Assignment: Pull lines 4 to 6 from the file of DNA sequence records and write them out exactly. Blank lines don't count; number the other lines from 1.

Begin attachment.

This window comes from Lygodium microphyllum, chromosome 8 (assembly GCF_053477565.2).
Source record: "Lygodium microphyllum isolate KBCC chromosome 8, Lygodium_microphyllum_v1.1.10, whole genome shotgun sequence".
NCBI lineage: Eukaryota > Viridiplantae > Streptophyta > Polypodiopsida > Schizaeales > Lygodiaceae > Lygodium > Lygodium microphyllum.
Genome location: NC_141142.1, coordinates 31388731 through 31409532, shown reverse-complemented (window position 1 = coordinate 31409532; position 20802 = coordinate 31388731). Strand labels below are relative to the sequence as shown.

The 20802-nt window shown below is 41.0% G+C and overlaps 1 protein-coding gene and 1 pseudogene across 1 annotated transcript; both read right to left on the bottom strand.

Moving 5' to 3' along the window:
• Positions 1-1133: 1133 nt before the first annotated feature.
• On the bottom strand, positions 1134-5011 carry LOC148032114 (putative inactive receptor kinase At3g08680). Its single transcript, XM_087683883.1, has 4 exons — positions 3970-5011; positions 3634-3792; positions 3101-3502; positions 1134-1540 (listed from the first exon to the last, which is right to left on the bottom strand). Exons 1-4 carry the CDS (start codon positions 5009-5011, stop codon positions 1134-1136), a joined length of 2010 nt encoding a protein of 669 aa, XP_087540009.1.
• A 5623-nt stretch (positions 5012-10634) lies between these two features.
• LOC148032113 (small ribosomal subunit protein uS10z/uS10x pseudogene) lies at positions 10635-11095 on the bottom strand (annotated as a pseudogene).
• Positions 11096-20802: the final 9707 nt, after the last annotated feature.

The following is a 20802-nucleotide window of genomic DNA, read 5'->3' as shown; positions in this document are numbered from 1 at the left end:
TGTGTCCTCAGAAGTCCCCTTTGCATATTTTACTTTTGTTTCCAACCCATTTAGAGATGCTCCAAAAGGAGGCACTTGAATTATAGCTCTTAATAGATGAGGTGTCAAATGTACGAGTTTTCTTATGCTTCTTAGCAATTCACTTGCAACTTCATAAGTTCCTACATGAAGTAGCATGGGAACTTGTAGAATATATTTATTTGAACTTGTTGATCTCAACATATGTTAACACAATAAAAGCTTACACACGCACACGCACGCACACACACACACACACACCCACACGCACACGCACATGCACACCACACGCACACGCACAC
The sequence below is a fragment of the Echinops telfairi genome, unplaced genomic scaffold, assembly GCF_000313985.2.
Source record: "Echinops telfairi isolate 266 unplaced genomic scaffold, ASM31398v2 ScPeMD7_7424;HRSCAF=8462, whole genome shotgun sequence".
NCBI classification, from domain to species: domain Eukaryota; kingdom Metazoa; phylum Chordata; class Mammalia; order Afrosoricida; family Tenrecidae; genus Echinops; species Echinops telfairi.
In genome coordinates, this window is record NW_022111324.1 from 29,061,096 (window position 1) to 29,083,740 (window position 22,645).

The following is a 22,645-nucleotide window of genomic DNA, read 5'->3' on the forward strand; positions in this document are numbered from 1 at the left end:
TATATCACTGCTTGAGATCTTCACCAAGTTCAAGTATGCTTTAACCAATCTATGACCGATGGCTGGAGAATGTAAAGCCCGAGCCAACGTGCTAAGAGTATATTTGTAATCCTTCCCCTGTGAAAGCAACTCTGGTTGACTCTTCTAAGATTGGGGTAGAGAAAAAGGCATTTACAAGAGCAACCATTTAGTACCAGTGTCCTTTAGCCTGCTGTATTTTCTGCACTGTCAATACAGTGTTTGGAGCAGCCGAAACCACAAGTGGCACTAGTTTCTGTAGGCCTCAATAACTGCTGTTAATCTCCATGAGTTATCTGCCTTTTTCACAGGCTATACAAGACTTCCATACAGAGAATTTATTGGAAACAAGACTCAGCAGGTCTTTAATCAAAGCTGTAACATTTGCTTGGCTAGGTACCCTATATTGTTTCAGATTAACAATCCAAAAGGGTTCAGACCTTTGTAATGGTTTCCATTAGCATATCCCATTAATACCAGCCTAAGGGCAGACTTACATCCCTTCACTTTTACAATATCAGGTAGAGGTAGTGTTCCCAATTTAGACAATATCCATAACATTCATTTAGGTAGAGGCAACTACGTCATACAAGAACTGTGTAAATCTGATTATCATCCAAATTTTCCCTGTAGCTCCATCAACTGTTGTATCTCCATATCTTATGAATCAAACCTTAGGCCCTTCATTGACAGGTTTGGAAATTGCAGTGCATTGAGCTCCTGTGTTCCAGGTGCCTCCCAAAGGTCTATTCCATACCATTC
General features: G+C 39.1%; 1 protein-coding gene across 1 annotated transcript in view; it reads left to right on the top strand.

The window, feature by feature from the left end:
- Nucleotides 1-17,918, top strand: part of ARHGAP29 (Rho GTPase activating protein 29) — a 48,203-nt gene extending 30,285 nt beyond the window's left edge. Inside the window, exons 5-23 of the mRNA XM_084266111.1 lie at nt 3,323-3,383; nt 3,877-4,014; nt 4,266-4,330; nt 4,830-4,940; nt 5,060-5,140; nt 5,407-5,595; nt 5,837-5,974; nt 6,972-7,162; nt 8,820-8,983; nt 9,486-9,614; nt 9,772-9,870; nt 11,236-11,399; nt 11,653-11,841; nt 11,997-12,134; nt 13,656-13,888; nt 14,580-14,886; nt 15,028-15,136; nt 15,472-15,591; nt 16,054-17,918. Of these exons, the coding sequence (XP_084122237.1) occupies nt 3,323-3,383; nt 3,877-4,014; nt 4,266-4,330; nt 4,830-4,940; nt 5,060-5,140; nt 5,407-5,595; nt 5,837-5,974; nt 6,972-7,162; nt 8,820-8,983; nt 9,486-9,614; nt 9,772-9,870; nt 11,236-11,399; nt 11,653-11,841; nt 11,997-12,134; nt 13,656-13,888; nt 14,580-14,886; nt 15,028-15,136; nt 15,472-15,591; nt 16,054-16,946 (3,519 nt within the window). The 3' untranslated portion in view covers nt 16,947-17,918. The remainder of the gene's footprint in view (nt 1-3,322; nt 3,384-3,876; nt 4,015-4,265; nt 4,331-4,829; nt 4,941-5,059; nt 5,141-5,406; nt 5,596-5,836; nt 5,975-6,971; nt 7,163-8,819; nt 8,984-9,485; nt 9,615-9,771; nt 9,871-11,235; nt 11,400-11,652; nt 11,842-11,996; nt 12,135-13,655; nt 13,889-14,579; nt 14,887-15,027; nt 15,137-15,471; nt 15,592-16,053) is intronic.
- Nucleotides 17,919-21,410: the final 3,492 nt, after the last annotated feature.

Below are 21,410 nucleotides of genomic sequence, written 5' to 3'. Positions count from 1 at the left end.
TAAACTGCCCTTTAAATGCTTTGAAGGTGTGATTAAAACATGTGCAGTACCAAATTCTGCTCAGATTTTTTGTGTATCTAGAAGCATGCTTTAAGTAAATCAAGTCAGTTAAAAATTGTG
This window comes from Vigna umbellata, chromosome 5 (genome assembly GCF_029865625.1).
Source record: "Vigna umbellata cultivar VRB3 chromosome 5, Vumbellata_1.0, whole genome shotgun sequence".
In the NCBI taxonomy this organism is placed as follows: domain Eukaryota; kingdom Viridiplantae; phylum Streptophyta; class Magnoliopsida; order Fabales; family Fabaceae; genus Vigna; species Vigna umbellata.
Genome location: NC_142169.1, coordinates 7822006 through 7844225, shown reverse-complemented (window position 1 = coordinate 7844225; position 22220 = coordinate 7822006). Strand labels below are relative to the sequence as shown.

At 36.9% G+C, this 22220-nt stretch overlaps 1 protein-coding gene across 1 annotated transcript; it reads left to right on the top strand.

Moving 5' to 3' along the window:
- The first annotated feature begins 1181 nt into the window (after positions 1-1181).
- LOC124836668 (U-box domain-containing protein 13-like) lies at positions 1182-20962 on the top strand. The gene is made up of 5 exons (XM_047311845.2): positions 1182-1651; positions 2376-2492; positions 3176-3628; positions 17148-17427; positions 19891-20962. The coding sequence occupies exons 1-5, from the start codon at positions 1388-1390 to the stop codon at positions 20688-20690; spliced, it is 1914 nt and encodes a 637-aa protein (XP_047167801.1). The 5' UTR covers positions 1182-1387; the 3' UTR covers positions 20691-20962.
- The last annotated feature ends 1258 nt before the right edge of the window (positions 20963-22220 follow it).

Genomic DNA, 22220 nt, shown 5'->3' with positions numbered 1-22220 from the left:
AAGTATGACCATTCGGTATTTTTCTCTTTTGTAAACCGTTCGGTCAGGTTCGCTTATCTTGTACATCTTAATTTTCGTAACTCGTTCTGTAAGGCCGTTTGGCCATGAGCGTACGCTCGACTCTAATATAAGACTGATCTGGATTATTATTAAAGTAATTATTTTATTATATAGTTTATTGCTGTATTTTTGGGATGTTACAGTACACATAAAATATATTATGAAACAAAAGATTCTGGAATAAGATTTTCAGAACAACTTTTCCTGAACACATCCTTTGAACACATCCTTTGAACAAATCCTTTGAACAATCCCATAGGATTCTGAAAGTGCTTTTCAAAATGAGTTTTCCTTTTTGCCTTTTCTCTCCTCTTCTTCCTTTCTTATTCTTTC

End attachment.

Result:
Genome location: NC_141142.1, coordinates 31388731 through 31409532, shown reverse-complemented (window position 1 = coordinate 31409532; position 20802 = coordinate 31388731). Strand labels below are relative to the sequence as shown.

The 20802-nt window shown below is 41.0% G+C and overlaps 1 protein-coding gene and 1 pseudogene across 1 annotated transcript; both read right to left on the bottom strand.

Moving 5' to 3' along the window: